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   Madore Family's Autism Resource Site 


Autism is a pervasive neurological and/or immunological disorder that impairs language development, communication and social interaction. It is more prevalent than multiple sclerosis, cerebral palsy or Down syndrome. Autism affects more than 1 in 150 children
Jenny McCarthy & Toni Braxton are two of the newest moms being challenged to solve their child's autism.
Autism will affect over 22 new babies born today and every day in the US.
Without effective treatment, its sufferers often require lifelong care. Early diagnosis and intensive early intervention have been shown to influence that outcome. Healing medical/biological problems can improve pain and/or symptoms.

Autistic children have difficulties in three areas but the degree of difficulty varies.
First, they have problems using and understanding language.
Second, they have problems in understanding how to interact with others or to make friends.
Third, their toy play is sometimes unusual or immature with limited pretending, some show unusual repetitive movements, some have a strong preference for doing things the same way,
many have limited interests and some have limited diets. Often, motor abilities and the ability to learn by watching how things are done are normal. Individuals with autism have to painstakingly learn normal patterns of speech and communication, and appropriate ways to relate to people, objects, and events, in a similar manner to those who have had a stroke.

People describe the difference between Autism and PDD differently.  The two most common descriptions that I hear actually have totally different meanings.
The first is - That PDD is the "HOUSE" and in that house there are many rooms.  Some of these rooms are: Aspergers, PDD-NOS (Pervasive Developmental Disorder-Not Otherwise Specified), PDD (Pervasive Developmental Disorder), Regressive Autism, Infantile Autism, ect..
The second is - Autism is the Umbrella.  Under that umbrella are different varieties that may meet less criteria, such as: Aspergers, PDD, High Functioning Autism, etc..
I can see both of these as being correct so I don't get too hung up on it unless one of the "labels" allows my child more privileges or denies them of something.  I just want the best care for him no matter what the diagnosis.  I do know that most of our kids have a lot of medical issues that families need to test for and then treat.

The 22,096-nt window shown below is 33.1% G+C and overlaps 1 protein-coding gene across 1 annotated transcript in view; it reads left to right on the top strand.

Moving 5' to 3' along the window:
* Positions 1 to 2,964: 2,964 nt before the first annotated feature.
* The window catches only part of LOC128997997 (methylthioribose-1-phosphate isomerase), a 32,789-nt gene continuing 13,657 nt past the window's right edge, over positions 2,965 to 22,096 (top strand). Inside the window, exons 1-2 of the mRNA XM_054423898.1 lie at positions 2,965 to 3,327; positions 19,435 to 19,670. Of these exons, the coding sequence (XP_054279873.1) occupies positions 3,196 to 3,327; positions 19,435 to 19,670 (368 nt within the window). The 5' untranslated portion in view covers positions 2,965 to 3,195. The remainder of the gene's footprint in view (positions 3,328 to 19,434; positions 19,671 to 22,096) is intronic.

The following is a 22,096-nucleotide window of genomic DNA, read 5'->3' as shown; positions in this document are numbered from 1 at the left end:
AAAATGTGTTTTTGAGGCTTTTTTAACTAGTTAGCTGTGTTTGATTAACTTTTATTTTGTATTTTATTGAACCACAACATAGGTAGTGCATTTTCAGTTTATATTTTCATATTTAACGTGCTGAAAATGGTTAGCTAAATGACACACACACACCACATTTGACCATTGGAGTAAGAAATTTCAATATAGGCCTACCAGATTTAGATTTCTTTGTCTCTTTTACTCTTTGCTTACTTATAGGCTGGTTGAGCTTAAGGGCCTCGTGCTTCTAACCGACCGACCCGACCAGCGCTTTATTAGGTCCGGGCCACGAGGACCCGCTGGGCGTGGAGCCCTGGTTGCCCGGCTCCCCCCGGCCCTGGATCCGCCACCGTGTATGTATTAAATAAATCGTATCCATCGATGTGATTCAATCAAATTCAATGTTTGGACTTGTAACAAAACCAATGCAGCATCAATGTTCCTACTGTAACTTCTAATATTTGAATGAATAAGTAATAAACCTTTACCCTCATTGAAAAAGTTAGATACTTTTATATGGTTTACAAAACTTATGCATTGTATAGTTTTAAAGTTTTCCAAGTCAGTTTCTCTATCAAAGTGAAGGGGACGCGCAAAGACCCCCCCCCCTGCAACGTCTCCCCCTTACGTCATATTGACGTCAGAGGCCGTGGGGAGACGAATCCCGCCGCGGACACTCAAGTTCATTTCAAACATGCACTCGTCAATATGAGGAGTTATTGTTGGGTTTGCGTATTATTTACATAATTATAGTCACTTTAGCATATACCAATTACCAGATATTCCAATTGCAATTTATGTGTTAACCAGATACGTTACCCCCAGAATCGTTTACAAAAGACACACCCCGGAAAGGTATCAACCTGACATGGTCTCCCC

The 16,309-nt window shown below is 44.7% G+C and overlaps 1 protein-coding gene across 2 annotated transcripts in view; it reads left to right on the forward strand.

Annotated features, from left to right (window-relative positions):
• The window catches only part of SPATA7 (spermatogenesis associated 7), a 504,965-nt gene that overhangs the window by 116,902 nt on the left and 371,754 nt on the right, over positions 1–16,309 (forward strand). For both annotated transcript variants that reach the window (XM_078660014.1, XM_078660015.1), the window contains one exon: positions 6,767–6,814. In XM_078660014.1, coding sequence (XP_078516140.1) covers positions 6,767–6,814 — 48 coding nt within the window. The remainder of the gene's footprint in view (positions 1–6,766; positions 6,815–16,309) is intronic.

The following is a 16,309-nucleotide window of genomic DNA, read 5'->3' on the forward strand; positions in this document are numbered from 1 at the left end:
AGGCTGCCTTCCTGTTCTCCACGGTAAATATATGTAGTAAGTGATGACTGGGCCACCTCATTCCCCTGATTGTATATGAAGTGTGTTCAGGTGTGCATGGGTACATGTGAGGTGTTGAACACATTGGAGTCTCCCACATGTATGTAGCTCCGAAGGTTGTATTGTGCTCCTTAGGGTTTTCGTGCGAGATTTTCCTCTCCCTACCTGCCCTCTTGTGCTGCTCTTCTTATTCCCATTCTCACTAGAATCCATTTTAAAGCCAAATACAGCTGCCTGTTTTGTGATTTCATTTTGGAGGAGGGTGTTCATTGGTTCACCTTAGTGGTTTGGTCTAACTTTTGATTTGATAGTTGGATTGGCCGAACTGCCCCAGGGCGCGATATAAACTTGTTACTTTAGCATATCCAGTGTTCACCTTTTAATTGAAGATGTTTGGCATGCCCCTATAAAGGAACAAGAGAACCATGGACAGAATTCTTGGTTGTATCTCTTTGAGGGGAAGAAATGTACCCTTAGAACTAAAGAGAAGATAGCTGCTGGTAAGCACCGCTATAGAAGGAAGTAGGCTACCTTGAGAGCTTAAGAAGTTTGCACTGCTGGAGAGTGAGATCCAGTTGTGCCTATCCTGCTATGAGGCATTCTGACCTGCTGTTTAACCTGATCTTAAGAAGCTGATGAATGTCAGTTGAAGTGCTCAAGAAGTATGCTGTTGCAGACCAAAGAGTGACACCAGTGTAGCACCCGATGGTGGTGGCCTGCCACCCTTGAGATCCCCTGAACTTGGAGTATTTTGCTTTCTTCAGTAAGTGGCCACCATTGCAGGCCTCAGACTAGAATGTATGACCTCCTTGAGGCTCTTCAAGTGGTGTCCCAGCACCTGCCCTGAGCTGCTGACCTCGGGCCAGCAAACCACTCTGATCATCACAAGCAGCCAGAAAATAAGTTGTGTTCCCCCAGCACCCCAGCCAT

The only thing I knew of autism before his diagnosis was from watching movies such as:
Rain Man, & Mercury Rising. They were a little deceiving and since Autism affects people so differently that it is hard to catch the true essence of the spectrum.

What I do understand is that this disorder is reaching families everywhere.
Most people know of someone with autism.
Doug Flutie, Sylvester Stallone, Jenny McCarthy, Toni Braxton, Holly Robinson-Peete, Didi Conn and Dan Marino are just some of the parents that have autistic children. Senator Dan Burton works diligently in Congress fighting for the rights of our children and his grandson with autism. Yes, this disorder knows no boundaries.

The Doug Flutie Jr Foundation, founded by Doug Flutie and his wife, have made it their lifetime commitment to make life easier for Autistic children and their families.

In 1982, Sylvester Stallone's son Seargeoh (with wife Sash Czack) was
diagnosed as autistic. Today, at 22, Seargeoh is "high-functioning."
"He spends a great deal of time with his mother. He lives 200 yards away."
"I can actually yell from my house to his," said Stallone.

Didi Conn's autistic son is 8 years old. She has appeared on
the Montel William's Talk Show to talk about autism.

The Dan Marino Center was initiated by Dan Marino,
former NFL quarterback, who also has a recovered son. His story is a very moving and inspirational one since his son did not begin to show improvements until age 4 and did not begin inclusion until the third grade.
He has endowed Miami Children's Hospital, providing a center for Neuroscience.

Joe Mantegna's 14-year-old daughter is autistic. "Mia is high functioning and attends a mainstream regular classroom.  That was a big decision because we had to weigh the benefits of a regular class versus special education. It was very intuitive it felt right so we did it," says Mantegna, 54.  

Autistic Disorder causes impairments in social interaction, communication, and imaginative play prior to age 3 years. You will see a variety of stereotyped behaviors, interests and activities.
Asperger's Disorder characterized by impairments in social interactions and
the presence of restricted interests and activities, with no clinically
significant general delay in language, and testing in the range of
average to above average intelligence.
Pervasive Developmental Disorder- Not Otherwise Specified (commonly referred to as atypical autism). A diagnosis of PDD-NOS may be made when a child does not meet the criteria for a specific diagnosis, but there is a severe and pervasive impairment in specified behaviors.
Rett's Disorder a progressive disorder which, to date, has occurred only in girls. Period of normal development and then loss of previously acquired skills, loss of purposeful use of the hands replaced with repetitive hand movements beginning at the age of 1-4 years.
Childhood Disintegrative Disorder characterized by normal development for at least the first 2 years, significant loss of previously acquired skills.
(American Psychiatric Association 1994)
Other related disorders or syndromes are:
Angelman Syndrome
Attention Deficit Disorder
Fragile X Syndrome
Landau-Kleffner Syndrome
Hyperlexia Web Page
Prader-Willi Syndrome
Williams Syndrome